Keep in mind that staff members need to be trained not only on new technical skills, but also on some of the softer skills they will need when running the virtual environment, such as communications, planning, and negotiating. These skills are especially important when managing virtual resources that are shared among multiple applications and ensuring that resources are never overcommitted and SLAs are established and met. If you’re running a large enough virtual environment, you may want to consider hiring a capacity manager.
And, when bringing in someone new, consider hiring those with relevant experience over certified professionals. A good virtual infrastructure administrator needs broad experience with server, storage, and networking technologies, as well as experience with forecasting and capacity planning—many of these competencies can only be acquired with years of hands-on experience.
BEST PRACTICE NO. 3: IMPROVE AGILITY BY MAXIMIZING PRODUCTIVITY
Most firms don’t have trouble realizing the hard dollar savings associated with virtualization, but you can use several virtualization strategies to make your team more productive and in return increase operational efficiency.
Grow your environment without increasing your staff. Logically, this makes sense. When you’re able to turn off a box because its workloads have been consolidated or virtualized, you would not throw it away. Instead, you are likely to use that box to expand your environment—and the same should be done with employees. We see firms growing the capacity of their infrastructure environments by 25 to 60 percent with the same number of staff.
Faster server provisioning and a faster server request workflow both promise huge efficiency gains, but only if you re-architect the process around virtualization. So you should optimize your IT management processes for a virtual environment. This can reduce provisioning time from several days (or weeks) to a few hours, without even including procurement time. You will also need to rethink processes such as backups and software distribution if you want to reap the full benefits of an efficient virtual environment.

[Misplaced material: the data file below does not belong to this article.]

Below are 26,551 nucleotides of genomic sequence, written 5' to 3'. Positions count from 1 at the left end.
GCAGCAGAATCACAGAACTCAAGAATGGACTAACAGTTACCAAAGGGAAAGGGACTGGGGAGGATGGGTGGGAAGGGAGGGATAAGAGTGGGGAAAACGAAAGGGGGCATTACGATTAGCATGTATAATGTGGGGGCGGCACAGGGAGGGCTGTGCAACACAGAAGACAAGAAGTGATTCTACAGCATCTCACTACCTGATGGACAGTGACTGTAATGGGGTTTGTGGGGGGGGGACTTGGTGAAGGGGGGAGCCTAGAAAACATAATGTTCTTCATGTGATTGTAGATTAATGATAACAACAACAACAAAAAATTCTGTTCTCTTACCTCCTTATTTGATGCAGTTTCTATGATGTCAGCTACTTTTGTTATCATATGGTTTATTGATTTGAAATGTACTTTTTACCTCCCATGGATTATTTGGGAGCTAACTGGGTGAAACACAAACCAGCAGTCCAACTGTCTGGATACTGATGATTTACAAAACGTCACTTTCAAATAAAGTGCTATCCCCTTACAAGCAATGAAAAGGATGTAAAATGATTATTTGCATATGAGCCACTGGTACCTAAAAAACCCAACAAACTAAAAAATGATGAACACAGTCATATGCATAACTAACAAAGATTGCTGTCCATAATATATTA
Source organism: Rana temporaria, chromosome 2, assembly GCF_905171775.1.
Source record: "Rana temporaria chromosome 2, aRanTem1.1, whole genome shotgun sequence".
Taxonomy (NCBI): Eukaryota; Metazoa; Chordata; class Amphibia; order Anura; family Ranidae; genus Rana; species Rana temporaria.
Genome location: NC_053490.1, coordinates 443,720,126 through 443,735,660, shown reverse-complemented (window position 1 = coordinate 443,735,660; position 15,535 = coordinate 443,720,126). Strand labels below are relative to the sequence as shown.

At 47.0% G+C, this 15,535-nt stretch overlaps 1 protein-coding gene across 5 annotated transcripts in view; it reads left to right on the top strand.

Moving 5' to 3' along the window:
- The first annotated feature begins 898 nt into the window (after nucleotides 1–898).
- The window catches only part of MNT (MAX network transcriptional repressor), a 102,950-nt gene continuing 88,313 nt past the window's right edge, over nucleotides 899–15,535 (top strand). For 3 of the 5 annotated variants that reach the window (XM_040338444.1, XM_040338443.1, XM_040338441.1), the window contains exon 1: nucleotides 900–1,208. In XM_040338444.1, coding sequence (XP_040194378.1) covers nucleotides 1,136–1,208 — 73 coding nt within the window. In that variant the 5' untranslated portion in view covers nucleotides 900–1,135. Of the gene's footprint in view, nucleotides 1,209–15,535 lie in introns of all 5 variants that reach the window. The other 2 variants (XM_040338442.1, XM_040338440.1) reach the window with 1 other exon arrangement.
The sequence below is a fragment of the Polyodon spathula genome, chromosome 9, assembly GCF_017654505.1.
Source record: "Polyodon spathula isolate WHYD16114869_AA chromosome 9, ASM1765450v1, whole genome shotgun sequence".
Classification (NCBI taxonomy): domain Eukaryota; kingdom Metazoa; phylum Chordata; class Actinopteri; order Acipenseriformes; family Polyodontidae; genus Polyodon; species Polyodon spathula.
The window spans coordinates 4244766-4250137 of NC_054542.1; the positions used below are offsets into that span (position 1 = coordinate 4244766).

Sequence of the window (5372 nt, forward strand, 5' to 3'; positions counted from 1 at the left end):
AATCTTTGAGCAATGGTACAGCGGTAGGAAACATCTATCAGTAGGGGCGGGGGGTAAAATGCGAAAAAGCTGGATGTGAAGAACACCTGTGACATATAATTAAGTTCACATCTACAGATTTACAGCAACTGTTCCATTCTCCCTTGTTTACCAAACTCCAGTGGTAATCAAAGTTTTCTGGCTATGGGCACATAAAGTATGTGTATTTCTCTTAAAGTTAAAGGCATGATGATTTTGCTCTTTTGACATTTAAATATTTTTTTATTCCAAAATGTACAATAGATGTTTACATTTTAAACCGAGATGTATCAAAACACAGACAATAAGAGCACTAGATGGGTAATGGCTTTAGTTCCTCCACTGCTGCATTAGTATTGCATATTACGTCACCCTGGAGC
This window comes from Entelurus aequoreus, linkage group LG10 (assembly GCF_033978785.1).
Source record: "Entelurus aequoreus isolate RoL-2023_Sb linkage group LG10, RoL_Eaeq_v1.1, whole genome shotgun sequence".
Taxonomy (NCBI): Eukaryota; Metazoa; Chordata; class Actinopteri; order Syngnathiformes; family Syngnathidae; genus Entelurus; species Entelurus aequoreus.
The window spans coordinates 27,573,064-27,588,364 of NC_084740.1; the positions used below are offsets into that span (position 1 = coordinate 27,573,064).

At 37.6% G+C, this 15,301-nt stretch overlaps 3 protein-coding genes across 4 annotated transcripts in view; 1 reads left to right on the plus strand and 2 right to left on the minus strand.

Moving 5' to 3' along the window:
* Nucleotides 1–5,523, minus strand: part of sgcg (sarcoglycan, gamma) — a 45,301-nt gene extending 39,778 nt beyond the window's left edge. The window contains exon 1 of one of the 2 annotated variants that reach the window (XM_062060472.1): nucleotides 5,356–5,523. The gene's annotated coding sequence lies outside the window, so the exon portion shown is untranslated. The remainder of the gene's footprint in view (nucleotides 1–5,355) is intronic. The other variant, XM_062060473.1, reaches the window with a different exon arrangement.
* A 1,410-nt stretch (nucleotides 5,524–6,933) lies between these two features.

Finally, standardize on a hardware configuration or at least a single vendor. Standardizing on a single vendor will save time and money, as your staff will only have to coordinate with one vendor and this facilitates the reallocation and reuse of servers. Because virtual servers are very portable across hardware platforms, the problems historically associated with a single vendor are greatly reduced.
Use virtualization as a driver toward more centralized IT services. Because virtualization requires a centralized environment to reach the economies of scale required for maximum cost savings, organizations can leverage this to drive towards more centralized IT services. Start with a shared test/development environment to show the cost savings that can be achieved when the disparate IT departments combine resources instead of implementing virtualization in many smaller environments.
Galen Schreck is a Principal Analyst and Rachel Dines is a Senior Research Associate at Forrester Research, where they serve IT Infrastructure & Operations professionals. They will be exploring this subject in more detail at Forrester’s IT Forum, May 19-22, in Las Vegas.